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Saturday, October 24, 2009

August 7th, 1999

Lisa played Barb, the secretary

Mun(with beer), Ganz, Gil, and Shipley

I remember this day as being kind of fun. The environment was semi-controlled.

Biggest hassle was my stomach--early in the morning it just decided to freak out. To be delicate about it, I blew up the only bathroom in the office, so we couldn't shoot down that hall until the stench cleared out.

As I look at the pics above I remember that Gil got into a little mood and asked Mun if he wanted to shoot a couple of takes. This made me very uncomfortable, since I had seen nothing Mun had ever shot.

I let Mun do it for a couple of takes, but I supervised even closer on those.

August 7th

Earlier than noon, I don't perform well at anything other than complaining, so you can imagine the state of things as I picked up the camera guys at 8:30 am.

We arrived at the office at the scheduled time of 9:30, but there was no one to let us in. Jeff, one of our actors for the day was already there, and after a few minutes, Ganz arrived with the key.

We hustled all our equipment in and set up.

Rick Shipley, a local filmmaker who had helped us cast a lot of our talent, showed up to help us out. He shot a movie on DV called Dangerous Mode, so keep an eye out for it.

The girl who would play Barb, the secretary at Aric's workplace, is named Lisa. She and her boyfriend Brian showed up. Shortly after, Duke arrived. He played Brad, another of Aric's co-workers.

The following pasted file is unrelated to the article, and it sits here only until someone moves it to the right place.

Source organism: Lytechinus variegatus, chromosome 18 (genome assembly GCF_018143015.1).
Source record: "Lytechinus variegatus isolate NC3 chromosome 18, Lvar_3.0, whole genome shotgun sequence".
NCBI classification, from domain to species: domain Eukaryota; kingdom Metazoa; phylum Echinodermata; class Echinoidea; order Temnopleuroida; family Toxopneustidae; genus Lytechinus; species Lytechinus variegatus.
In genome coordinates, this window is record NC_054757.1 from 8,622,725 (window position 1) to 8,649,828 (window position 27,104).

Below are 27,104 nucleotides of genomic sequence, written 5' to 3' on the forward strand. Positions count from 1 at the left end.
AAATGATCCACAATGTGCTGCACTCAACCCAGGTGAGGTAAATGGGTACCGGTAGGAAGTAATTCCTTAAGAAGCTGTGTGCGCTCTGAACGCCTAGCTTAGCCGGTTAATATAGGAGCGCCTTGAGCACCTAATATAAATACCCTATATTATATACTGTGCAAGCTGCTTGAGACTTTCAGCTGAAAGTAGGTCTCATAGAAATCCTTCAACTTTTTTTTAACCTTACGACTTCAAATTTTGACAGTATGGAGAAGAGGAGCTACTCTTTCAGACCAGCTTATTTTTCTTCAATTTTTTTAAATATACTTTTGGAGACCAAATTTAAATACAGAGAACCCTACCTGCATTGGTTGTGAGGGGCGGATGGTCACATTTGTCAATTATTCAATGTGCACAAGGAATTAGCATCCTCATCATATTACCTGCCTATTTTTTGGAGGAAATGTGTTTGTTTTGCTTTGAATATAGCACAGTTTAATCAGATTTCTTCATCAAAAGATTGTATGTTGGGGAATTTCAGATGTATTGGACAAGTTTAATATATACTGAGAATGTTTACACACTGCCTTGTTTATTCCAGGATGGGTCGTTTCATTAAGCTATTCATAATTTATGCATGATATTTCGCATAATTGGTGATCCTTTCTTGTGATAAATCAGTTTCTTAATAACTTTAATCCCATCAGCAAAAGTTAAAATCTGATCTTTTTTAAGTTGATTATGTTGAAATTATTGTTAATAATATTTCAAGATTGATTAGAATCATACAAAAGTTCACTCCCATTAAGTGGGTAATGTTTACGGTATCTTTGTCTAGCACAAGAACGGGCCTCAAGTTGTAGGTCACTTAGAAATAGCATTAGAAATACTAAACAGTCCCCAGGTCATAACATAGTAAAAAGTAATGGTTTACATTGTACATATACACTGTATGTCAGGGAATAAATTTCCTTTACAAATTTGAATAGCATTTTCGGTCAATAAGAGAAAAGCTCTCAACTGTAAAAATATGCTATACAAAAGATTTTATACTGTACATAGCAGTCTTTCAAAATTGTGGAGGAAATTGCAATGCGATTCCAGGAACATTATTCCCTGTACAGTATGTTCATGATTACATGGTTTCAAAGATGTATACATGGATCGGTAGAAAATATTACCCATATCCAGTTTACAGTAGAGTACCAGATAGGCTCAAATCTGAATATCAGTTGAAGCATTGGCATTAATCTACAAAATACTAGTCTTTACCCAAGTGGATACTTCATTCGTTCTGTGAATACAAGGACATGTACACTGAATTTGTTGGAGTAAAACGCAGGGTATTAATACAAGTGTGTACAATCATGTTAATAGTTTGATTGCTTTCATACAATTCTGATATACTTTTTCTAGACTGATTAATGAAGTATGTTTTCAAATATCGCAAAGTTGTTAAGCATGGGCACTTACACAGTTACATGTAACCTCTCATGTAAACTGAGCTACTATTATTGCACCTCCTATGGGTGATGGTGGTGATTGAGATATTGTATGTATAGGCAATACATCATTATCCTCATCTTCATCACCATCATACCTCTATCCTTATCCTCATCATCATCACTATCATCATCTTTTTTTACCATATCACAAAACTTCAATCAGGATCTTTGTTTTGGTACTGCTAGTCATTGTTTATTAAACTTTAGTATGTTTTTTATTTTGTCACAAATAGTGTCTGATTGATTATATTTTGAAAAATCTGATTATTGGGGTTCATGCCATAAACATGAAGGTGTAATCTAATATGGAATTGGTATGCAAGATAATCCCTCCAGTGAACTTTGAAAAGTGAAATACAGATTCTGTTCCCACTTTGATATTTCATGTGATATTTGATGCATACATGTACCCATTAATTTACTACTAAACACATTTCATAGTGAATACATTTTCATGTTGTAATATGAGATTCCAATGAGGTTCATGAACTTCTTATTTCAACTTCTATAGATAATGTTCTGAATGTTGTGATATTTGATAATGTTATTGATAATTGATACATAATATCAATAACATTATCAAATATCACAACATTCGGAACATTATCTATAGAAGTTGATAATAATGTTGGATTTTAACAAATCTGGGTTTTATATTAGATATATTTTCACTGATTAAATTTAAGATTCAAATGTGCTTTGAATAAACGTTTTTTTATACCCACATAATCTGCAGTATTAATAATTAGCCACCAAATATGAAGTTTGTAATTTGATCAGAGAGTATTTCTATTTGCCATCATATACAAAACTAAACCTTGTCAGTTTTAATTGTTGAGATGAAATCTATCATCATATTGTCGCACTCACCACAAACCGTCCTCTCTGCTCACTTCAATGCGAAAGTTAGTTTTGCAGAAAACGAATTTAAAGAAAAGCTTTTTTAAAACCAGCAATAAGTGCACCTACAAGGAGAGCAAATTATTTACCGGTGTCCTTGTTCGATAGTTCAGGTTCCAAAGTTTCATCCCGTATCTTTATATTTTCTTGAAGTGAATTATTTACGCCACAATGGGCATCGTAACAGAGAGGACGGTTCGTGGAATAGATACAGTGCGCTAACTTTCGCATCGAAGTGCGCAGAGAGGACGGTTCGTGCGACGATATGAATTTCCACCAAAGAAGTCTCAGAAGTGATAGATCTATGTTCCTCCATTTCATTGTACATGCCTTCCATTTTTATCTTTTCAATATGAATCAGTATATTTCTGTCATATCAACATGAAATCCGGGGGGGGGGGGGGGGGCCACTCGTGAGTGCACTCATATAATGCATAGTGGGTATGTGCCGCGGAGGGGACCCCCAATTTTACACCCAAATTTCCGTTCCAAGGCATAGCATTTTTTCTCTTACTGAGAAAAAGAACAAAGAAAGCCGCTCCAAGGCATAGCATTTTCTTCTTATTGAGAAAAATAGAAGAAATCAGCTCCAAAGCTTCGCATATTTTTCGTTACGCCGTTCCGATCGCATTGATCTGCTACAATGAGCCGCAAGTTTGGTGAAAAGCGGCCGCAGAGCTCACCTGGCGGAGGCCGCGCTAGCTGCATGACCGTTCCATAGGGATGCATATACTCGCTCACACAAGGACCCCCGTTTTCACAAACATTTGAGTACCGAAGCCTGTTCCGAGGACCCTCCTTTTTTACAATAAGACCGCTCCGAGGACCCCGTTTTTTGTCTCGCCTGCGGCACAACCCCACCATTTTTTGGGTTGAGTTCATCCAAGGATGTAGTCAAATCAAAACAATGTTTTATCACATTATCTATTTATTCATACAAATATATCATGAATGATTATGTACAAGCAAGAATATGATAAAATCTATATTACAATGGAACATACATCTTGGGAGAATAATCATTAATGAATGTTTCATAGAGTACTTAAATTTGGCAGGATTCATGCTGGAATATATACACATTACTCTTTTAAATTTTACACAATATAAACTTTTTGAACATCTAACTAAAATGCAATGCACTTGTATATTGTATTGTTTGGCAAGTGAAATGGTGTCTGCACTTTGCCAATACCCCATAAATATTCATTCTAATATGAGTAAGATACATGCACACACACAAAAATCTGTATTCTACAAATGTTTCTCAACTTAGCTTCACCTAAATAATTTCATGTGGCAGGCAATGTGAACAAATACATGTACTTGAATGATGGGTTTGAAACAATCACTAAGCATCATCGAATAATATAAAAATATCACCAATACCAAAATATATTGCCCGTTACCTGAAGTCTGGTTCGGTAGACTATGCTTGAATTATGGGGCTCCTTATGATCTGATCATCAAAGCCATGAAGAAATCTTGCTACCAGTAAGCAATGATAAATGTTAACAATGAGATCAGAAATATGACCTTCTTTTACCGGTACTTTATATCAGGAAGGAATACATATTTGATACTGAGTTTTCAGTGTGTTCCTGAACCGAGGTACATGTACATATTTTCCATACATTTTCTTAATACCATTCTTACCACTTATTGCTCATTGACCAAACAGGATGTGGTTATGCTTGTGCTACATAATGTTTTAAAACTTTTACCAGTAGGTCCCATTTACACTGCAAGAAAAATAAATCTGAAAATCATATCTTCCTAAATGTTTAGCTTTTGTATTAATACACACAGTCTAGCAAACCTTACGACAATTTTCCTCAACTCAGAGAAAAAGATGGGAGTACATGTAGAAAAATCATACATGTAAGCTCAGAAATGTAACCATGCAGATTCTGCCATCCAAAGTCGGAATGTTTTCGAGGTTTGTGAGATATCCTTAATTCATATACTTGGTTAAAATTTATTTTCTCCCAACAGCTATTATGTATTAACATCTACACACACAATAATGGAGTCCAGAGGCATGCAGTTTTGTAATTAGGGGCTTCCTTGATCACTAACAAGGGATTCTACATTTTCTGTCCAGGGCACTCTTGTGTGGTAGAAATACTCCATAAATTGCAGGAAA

As we set up, I could quickly tell we'd have a problem shooting sound in the office that was to be Aric's. It was small, and the sound was reverberating the slight camera noise right into the shotgun mic.

So for every take, we would shoot film and sound, then another take without the camera, so I could try to place it in. I've a feeling, though, that we're going to be doing a lot of ADR(Automatic Dialogue Replacement). That's a tedious process and isn't exactly cheap.

We started rolling through the scenes, but some of the people we were using weren't actors, so they'd flub lines left and right. I had to have Gil get a lot of coverage from behind in case I had to just dub in the lines while the audience is staring at their back. I've had to do it before, and I did it with success, so I'm not too concerned about it.

One of the funny incidents: We didn't have enough hands to do the slate, so we had the actor in the scene doing it. It was something like Scene 33, Take 2. He reads Scene 33, Take 6. None of us could figure out where the six came from, but that's one way to make it tough to sync up sound in the editing room.

As the day wound down, it turned out I didn't have enough sound cable to run outside around the side of the building, so we had to scrap that shot for the day. That made two scenes total that we missed. It looked like it was a good thing that I'd left an extra week for anything we missed.

We were probably going to need it.

We wrapped about 9:00 pm and I flew home. I was asleep by 10:30, so that the next day I wouldn't be comatose.

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